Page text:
“…they gave themselves first to the Lord.” 2 Cor 8:5b (NRSV)

It’s been over six months since I took the brave step of signing up to have my tithe automatically deposited from my bank account into the church’s account twice a month. We’ve been tithing for years and my husband has had his offerings electronically transferred for a while. But I still liked having control. And I must confess, I liked being able to “flex” my spending especially in the summer.

For several years, our dinner table was crowded with 3, 4, 5 or more of our college-aged kids and their friends, which meant extra groceries. In addition, 75% of the family birthdays fall in the third quarter of the year. I’m not particularly proud of it; but the reality is that I was often “catching up” on my pledge in October and November following the back-to-school crunch. Yet I promote automatic deposit as a means of giving our first fruits! I believe the first check I write should be to give thanks to God for the blessings I’ve received. I preach this too!

So I took the plunge. And that’s how it felt the first time I saw the transaction online mid-January. I don’t know why. But I felt like someone had just flung me out in the middle of a polar bear swim! Months later, instead of gasping for air twice a month, I now take a deep breath and give thanks to God for the blessings I have and the blessings I’m able to share. I see those blessings as children return from church camp this summer with grins from ear to ear. And I see those blessings as the UMCOR reaches out to children in need every time an earthquake, tornado, hurricane, or flood turns their world upside-down.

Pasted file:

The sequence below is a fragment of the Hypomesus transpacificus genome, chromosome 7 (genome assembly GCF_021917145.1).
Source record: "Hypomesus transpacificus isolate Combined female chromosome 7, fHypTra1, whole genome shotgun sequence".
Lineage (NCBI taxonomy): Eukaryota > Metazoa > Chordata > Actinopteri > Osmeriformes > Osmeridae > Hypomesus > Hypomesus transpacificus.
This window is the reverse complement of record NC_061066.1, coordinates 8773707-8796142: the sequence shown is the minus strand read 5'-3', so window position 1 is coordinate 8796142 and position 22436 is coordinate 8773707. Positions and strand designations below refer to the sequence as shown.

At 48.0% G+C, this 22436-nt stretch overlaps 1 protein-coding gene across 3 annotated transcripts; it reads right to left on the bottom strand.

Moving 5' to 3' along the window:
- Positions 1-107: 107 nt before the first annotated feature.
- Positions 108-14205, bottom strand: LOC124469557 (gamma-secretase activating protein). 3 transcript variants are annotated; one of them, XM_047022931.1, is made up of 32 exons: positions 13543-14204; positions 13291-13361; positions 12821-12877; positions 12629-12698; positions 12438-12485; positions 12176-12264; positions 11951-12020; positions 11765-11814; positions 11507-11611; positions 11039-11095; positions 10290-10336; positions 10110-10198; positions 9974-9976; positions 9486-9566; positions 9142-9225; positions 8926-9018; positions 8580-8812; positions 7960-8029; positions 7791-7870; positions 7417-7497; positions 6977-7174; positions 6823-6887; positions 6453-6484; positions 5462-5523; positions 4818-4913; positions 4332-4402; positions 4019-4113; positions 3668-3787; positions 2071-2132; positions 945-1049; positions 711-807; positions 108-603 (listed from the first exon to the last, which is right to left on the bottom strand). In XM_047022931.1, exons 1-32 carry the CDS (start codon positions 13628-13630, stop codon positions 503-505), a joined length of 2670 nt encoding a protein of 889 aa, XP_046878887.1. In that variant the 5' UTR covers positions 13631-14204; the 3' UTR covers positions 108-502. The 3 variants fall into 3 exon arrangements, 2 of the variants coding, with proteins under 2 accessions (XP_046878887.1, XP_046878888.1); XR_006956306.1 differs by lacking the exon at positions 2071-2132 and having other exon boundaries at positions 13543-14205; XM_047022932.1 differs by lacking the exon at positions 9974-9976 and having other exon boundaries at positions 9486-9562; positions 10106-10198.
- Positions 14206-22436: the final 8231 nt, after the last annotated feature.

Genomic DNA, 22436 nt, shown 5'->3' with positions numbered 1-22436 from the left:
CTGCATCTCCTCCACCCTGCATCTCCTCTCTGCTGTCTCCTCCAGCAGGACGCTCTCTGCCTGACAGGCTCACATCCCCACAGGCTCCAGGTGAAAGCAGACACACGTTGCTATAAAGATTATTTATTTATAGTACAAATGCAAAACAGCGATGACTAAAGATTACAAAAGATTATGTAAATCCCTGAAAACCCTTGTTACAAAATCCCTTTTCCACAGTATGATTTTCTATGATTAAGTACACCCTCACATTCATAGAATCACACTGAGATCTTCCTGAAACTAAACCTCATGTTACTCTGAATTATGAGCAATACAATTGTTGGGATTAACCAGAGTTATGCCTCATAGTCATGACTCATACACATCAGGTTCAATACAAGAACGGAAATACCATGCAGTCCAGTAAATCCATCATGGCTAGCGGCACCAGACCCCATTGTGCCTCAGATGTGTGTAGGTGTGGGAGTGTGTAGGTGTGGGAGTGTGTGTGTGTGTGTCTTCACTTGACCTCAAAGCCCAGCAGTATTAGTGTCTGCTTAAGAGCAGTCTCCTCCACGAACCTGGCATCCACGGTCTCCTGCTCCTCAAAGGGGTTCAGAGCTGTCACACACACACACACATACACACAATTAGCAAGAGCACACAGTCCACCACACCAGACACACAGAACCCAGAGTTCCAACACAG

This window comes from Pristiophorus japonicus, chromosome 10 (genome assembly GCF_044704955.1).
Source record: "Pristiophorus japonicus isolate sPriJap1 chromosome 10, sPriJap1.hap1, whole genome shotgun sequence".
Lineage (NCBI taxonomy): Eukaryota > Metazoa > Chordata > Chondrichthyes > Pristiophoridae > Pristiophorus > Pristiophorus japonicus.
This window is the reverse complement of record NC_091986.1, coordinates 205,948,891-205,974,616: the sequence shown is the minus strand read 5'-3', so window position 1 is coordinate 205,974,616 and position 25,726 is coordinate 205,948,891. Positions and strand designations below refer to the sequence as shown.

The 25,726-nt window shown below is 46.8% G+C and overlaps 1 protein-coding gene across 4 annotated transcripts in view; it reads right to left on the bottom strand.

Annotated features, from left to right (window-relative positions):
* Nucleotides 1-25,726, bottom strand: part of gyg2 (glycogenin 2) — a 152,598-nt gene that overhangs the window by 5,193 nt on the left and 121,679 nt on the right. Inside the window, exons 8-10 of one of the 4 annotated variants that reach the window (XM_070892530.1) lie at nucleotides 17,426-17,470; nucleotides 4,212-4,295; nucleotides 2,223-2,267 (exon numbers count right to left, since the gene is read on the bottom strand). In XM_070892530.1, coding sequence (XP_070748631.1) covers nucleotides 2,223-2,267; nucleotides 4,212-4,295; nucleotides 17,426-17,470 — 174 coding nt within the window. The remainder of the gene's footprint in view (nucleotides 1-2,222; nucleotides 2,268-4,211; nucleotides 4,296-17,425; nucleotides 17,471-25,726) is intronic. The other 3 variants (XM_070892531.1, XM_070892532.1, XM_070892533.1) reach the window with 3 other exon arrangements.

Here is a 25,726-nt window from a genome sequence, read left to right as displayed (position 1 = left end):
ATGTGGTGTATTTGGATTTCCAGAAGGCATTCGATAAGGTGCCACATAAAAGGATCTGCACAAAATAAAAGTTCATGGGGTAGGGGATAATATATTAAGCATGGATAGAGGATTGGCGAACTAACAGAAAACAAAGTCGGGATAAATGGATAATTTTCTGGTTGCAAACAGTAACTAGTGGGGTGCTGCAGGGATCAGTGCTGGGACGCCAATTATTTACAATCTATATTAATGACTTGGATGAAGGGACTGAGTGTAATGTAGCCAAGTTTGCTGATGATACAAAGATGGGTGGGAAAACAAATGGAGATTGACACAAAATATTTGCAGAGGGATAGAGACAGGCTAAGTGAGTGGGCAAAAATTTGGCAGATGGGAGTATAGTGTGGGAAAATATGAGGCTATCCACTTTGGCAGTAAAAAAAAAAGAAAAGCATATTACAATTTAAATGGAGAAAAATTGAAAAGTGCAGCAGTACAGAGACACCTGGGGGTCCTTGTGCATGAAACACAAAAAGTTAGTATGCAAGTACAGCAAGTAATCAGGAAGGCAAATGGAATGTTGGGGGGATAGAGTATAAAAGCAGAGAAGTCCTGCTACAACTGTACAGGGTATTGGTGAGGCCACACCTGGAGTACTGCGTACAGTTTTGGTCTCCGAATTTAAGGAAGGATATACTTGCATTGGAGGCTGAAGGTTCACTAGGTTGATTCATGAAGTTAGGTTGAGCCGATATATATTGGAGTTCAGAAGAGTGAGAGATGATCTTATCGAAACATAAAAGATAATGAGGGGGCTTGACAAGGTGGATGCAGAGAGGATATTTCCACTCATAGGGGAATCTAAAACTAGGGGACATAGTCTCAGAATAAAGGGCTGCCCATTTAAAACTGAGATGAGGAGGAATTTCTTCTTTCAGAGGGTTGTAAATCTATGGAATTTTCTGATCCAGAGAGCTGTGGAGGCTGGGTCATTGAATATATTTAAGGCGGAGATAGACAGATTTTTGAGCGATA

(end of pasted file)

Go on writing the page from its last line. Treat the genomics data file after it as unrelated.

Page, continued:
Are you ready to join me in taking the plunge of automatically saying “thank you” as the first gift you make every month or every pay period? Whether your church has a program or not, I now know I can do it through my online banking or by EFT through the church. God promises to automatically love and care for us winter, summer, spring and fall. Let’s find ways to give our thanks by offering our prayers, presence, GIFTS, service and witness consistently too.

--Rev. Jean Ehnert Nicholas, Wisconsin Ann Conf

God is Still in Control

Miss Lladale Carey
Web Producer

Monday, October 4, 2010

Planning Your Estate Is a Spiritual Act

We are all called to be “followers of Christ and stewards of the mysteries of God” (1 Cor. 4:1). You’ve strived to live as a Christian disciple and steward. You’ve used the time, talents, and treasures that God has entrusted to you to help to reveal God’s Kingdom on earth.

As you make financial and estate plans, you can continue to faithfully follow Christ and steward God’s mysteries. Indeed, you can look at planning your estate as a spiritual act – as a time to prayerfully consider how your material gifts should be used (now and after your death) so that they continue to reflect your faith. As you begin to plan your estate, you may wish to use the following steps:

(1) Reflect on the people God has placed in your life. Make a list of family, special friends, and others who have been a blessing to you. Thank God for them!

(2) Reflect upon the organizations God has placed in your life. Make a list of the churches and other organizations that have contributed to a better life for you and others. Thank God for them!

(3) Reflect upon the material gifts that God has entrusted to you. Make a list of the things you own: real estate, stocks and other securities, life insurance, retirement assets, as well as other cherished items. Thank God for them!

(4) Consider the ways in which you would like to match the people and organizations in your life with these material gifts. Who might need continued care? Who might appreciate items of great sentimental value? How might your chosen organizations and ministries use the gifts from your estate to perpetuate your values and hopes?

(5) Consider the people you should consult on the above items. List family members, your pastor, staff of charitable organizations, your financial advisor, and/or your attorney. Discuss with them your desires and intentions. Make sure that your estate plans meet your financial needs while they reflect your spiritual values.
God Bless Your Discernments

--from the Pacific NW AC
God Is Still In Control!
Miss Lladale Carey
Web Producer